Hereditary Spastic Paraplegia Overview

John K Fink, MD
Department of Neurology
University of Michigan
Ann Arbor, Michigan
ude.hcimu@knifkj
Initial Posting: August 15, 2000; Last Update: February 6, 2014.

Summary

Disease characteristics.

The hereditary spastic paraplegias (HSPs) are clinically and genetically heterogeneous disorders characterized by lower extremity spasticity and weakness (occurring in variable proportion). When symptoms begin after childhood, they usually progress slowly and steadily. When symptoms begin in very early childhood, they may be non-progressive and resemble spastic diplegic cerebral palsy.

HSP is classified as “uncomplicated” if neurologic impairment is limited to lower extremity spastic weakness, hypertonic urinary bladder disturbance, and mild diminution of lower extremity vibration sensation. HSP is classified as “complicated” if the impairment present in uncomplicated HSP is accompanied by other systemic or neurologic abnormalities such as ataxia, seizures, cognitive impairment, dementia, amyotrophy, extrapyramidal disturbance, or peripheral neuropathy (in the absence of other causes for these additional features).

Neurologic examination of individuals with uncomplicated HSP demonstrates variable degrees of increased muscle tone (spasticity) particularly in the hamstrings, quadriceps, gastrocnemius-soleus, and adductor muscles; weakness in the iliopsoas, hamstring, and tibialis anterior muscles; hyperreflexia at the patella and ankles; often (though not always) mildly reduced vibration sensation in the toes; extensor plantar responses; and spastic gait.

Diagnosis/testing.

HSP is diagnosed by:

-Typical clinical symptoms of spastic gait impairment and neurologic findings of lower extremity spasticity and weakness;
-Often (though not always) a family history of similarly affected first-degree relative(s); and
-Exclusion of other disorders.

Magnetic resonance imaging (MRI) of the brain and spinal cord are usually normal; cerebrospinal fluid studies, electromyography, and nerve conduction studies are usually normal in uncomplicated HSP.

Genetic testing is increasingly available and particularly useful to confirm a clinical diagnosis of HSP. Since molecular genetic testing at present does not include all genes known to cause HSP, the absence of an identified mutation in a gene known to cause HSP does not exclude the diagnosis of HSP.

Genetic counseling.

Genetic types of HSP can be inherited in an autosomal dominant, autosomal recessive, X-linked, or maternally inherited (mitochondrial) manner. When studied, genetic penetrance is high (estimated at 90%). Genetic counseling depends on an accurate diagnosis and determining the mode of inheritance in each family. Genetic testing may be useful in determining the genetic type of HSP. Prenatal testing for some types of spastic paraplegia is possible for pregnancies at increased risk if the disease-causing mutation(s) have been identified in the family.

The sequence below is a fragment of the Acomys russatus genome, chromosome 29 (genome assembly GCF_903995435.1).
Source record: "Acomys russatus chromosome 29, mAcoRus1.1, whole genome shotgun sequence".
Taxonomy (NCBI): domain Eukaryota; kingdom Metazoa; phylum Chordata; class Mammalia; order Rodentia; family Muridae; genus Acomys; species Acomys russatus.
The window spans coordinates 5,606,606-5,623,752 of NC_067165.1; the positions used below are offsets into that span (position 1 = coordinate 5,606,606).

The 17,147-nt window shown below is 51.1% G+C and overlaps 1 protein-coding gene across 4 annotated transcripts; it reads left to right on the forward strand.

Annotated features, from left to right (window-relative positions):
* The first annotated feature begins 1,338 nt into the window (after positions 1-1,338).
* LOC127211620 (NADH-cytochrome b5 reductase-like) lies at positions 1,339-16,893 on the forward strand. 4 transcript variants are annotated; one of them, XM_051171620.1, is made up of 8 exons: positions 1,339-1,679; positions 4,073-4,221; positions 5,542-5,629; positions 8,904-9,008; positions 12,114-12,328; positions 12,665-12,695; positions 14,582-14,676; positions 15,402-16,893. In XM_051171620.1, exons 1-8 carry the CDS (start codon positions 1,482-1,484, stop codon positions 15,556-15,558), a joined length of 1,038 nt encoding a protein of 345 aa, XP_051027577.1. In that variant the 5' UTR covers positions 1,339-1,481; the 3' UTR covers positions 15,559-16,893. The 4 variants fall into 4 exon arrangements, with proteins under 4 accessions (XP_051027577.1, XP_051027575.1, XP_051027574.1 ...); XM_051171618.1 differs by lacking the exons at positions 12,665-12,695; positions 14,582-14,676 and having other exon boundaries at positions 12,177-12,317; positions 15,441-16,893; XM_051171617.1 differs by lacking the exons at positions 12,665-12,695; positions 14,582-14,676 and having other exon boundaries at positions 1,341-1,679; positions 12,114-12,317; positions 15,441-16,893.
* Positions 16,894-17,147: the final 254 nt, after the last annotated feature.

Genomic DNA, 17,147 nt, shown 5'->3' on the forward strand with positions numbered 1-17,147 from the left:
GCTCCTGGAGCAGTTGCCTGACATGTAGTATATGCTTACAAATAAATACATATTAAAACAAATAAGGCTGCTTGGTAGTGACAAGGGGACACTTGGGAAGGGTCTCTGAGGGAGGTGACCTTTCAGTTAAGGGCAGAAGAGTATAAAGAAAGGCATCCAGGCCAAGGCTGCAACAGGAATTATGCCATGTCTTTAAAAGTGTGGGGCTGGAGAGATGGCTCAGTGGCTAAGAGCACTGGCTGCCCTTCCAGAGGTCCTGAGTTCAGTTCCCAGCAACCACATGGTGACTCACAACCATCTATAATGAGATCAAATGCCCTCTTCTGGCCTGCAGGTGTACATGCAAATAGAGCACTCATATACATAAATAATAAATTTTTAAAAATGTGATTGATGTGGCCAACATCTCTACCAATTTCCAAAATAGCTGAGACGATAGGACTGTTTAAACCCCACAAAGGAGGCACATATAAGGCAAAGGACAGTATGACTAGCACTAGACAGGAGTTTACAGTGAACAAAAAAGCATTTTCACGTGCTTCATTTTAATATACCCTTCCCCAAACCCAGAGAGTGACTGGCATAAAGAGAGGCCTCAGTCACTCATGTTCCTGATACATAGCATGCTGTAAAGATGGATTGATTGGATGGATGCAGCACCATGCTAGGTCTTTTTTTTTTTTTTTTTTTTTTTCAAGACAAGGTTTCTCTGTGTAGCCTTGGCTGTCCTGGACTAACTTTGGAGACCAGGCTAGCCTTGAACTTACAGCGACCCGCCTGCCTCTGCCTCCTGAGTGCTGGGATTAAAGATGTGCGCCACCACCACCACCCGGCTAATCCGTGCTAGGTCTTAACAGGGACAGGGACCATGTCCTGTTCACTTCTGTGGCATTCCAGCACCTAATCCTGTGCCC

Management.

At present, no treatment prevents or reverses nerve degeneration in HSP. Treatment is directed towards reducing symptoms and improving strength and balance through physical therapy and rehabilitation; assistive devices to improve functional gait (e.g., ankle-foot orthotic devices); medications and stretching to reduce spasticity (e.g., oral and intrathecal Lioresal®, intramuscular botulinum toxin [Botox®] injection); and medications to reduce urinary urgency.

Definition

Clinical Manifestations of HSP

The predominant symptoms of hereditary spastic paraplegia (HSP) are lower extremity weakness and spasticity. When symptoms begin in very early childhood, they may be non-progressive and resemble spastic diplegic cerebral palsy. When symptoms begin later in childhood or later they usually progress slowly and steadily. After a number of years, it is not usual for individuals with progressively worsening gait to experience a “functional plateau” (i.e., the rate of further worsening of gait impairment is similar to that attributable to age).

Classification.

HSP is classified clinically as uncomplicated (nonsyndromic) or complicated (syndromic) and genetically by mode of inheritance, chromosomal locus, and/or causative mutation. Genetic loci for HSP are designated SPG (for “spastic paraplegia”) 1 through 56 in order of their discovery [Fink 2013].

“Uncomplicated” (“pure”) HSP

is characterized by neurologic impairment limited to progressive lower extremity spastic weakness, hypertonic urinary bladder disturbance, and mild diminution of lower extremity vibration sensation [Harding 1983]. Uncomplicated HSP begins at any age, from early childhood through late adulthood. Symptoms may be non-progressive (when they begin in very early childhood); or worsen slowly over many years (when symptoms begin after childhood). HSP with early-onset symptoms that are non-progressive may resemble spastic diplegic cerebral palsy. Affected individuals experience difficulty walking (that may either be non-progressive or worsen insidiously) and often require canes, walkers, or wheelchairs. Urinary urgency and lower extremity paresthesiae may occur. Individuals with uncomplicated HSP typically retain normal strength and dexterity of the upper extremities and have no involvement of speech, chewing, or swallowing. Though symptoms may be disabling, uncomplicated HSP does not shorten life span.